# Squares

Learning to move between frets is like learning to dribble in basketball. You have to learn it or you can't play. It's a skill that requires mental and motor coordination. You can't look at it like a math problem and say, "I get it."

Practice this first exercise starting on the 5th fret of the A string. Play in both directions. Use your first and third fingers to play the notes. If that's difficult try using only your first finger to play all the notes. (My 10-year-old grandson found that helpful in his first lesson.)

(Notation: A5-7, D5-7, G5-7, reverse and play G7-5, D7-5, A7-5)

The A minor pentatonic scale has only five notes but you can play those five notes in multiple places on the guitar neck. Below, I've added another square starting on the 10th fret of the low E string. Play both squares and compare the sound of the notes.

Notation: (First square: A5-7, D5-7, G5-7)
(Second square: E10-12, A10-12, D10-12)

Practice playing the notes in the squares in both directions. Even though the corresponding notes are the same frequency, they do not sound exactly the same. The different string widths give the notes unique overtones. Later when you create your own licks and chord progressions, you can use this concept to add more variety to your playing.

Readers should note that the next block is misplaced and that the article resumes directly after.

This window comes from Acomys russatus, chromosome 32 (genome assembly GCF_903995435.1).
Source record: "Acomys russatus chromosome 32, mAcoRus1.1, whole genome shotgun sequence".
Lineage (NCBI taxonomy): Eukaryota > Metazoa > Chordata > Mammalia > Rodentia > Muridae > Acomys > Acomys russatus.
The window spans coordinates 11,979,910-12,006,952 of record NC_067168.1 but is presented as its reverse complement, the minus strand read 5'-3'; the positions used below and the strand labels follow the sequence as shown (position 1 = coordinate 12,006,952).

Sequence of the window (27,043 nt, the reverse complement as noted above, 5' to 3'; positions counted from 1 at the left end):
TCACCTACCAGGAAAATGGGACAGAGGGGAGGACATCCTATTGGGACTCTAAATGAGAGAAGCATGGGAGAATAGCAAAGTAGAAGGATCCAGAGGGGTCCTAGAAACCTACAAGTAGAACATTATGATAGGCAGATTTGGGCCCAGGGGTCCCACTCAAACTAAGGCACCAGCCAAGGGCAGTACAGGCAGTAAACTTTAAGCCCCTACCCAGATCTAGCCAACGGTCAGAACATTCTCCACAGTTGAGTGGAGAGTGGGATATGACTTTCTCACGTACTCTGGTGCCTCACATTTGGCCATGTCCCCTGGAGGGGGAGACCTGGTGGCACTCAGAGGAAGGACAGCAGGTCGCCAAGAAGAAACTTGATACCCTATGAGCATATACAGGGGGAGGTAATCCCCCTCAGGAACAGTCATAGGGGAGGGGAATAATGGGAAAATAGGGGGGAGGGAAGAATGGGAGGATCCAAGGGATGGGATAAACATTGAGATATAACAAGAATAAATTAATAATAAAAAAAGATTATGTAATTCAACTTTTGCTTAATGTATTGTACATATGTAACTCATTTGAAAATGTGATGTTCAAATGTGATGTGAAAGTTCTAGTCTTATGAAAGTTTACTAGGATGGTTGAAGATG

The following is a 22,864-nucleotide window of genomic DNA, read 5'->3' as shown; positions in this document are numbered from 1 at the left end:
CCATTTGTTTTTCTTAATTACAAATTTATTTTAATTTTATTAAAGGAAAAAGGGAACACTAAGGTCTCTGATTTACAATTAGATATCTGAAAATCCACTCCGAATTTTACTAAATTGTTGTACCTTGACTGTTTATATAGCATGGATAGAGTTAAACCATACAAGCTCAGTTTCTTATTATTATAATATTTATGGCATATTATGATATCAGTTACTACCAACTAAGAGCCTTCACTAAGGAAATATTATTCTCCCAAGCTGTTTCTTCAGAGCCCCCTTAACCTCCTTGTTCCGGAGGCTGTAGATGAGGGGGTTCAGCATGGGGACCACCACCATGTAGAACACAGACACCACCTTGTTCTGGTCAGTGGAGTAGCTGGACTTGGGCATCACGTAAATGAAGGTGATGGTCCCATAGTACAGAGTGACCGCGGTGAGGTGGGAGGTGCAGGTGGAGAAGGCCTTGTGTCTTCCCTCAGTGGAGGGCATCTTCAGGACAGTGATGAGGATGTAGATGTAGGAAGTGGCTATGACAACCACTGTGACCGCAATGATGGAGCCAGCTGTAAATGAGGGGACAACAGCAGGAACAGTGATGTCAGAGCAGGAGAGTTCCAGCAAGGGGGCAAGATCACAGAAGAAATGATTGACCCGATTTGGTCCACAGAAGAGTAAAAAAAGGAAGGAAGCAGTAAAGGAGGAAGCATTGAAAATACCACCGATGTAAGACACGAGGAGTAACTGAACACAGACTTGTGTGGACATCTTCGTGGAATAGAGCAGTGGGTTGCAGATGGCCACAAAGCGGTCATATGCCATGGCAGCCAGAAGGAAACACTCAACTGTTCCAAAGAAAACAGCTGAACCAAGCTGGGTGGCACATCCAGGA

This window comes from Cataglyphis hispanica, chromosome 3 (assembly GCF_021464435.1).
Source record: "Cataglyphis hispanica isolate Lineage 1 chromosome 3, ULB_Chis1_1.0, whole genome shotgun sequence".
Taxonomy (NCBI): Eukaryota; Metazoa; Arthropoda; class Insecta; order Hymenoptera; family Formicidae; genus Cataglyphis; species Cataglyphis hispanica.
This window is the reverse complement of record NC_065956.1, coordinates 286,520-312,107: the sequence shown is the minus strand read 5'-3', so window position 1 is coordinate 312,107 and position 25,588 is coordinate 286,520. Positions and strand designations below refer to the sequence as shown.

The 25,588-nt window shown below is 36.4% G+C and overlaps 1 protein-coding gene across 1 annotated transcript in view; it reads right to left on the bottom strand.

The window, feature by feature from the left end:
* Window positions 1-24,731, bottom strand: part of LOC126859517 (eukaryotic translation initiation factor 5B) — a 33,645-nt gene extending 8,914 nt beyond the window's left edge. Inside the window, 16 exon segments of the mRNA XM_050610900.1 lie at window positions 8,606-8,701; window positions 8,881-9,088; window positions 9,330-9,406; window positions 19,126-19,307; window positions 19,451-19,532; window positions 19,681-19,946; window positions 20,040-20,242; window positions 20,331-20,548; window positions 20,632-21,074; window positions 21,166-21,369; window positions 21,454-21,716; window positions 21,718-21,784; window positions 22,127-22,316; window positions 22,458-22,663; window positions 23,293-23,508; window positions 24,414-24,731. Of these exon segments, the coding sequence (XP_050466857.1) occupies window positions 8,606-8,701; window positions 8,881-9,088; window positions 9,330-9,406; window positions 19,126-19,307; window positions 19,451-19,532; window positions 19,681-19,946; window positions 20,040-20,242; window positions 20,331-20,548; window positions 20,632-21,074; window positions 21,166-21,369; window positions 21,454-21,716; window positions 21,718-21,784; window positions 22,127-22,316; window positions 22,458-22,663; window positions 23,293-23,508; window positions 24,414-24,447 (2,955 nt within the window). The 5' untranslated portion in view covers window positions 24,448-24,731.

Best Time to Practice

A scientifically proven best time to practice a new motor skill is right before bedtime. Your brain won't remember the split pea soup you ate for lunch, but it will remember these finger gymnastics. When you wake up in the morning, you'll be surprised how much practicing your brain did while you were asleep.

"You're never too old to become the person [or guitar player] you might have been." — John Lennon

Squares can overlap other square's orange corner notes and sometimes one or two rows of a square are off the fretboard. Try playing this next sequence starting on the 5th fret of the low E string.

(Notation: E5, A3-5-7, D5-7, G5-7)

More about overlapping squares in the next section.

Finger Pressure

Go easy on your fingers. Position your finger just behind the fret. Place your finger on the string but don't press down. Now strum that string. The sound is muted. The string can't vibrate because your finger is applying just enough pressure to stop the vibrations. Strum and gradually add more pressure. Stop adding pressure when you hear a note. That's the right amount of pressure.

"I like beautiful melodies telling me terrible things."— Tom Waits